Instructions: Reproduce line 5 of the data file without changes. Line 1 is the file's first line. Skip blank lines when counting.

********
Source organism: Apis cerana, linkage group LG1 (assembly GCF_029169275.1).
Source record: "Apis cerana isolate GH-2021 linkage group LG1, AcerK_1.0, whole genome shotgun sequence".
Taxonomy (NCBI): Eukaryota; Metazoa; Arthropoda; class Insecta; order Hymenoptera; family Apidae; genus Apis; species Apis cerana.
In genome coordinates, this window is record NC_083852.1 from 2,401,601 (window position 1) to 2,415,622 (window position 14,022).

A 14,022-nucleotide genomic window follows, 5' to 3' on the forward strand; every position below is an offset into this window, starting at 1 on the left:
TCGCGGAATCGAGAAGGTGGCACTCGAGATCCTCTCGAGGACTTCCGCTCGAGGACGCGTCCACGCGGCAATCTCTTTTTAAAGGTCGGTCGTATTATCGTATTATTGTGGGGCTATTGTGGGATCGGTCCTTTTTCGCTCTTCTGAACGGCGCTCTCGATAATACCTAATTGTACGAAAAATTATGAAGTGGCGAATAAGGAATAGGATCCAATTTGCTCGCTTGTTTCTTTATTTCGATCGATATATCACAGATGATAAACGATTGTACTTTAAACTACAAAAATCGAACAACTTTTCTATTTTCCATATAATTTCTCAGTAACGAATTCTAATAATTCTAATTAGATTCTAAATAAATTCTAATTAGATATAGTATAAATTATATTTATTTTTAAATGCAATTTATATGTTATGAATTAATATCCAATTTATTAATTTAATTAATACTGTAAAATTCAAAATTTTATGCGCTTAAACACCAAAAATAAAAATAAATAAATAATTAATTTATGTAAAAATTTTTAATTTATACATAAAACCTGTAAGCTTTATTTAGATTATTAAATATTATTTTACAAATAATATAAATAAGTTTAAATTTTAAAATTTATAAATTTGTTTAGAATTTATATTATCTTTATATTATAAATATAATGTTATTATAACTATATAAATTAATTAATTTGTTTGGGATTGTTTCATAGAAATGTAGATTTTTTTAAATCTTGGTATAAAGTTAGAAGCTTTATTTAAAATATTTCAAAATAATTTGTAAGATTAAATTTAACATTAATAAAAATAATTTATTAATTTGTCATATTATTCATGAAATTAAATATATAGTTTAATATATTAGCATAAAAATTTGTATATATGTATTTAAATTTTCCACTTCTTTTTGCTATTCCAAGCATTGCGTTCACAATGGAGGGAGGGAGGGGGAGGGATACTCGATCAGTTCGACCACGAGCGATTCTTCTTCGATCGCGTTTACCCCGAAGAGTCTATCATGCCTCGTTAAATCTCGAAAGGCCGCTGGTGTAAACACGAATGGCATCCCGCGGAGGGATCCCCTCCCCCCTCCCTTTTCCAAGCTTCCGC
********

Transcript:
A 14,022-nucleotide genomic window follows, 5' to 3' on the forward strand; every position below is an offset into this window, starting at 1 on the left: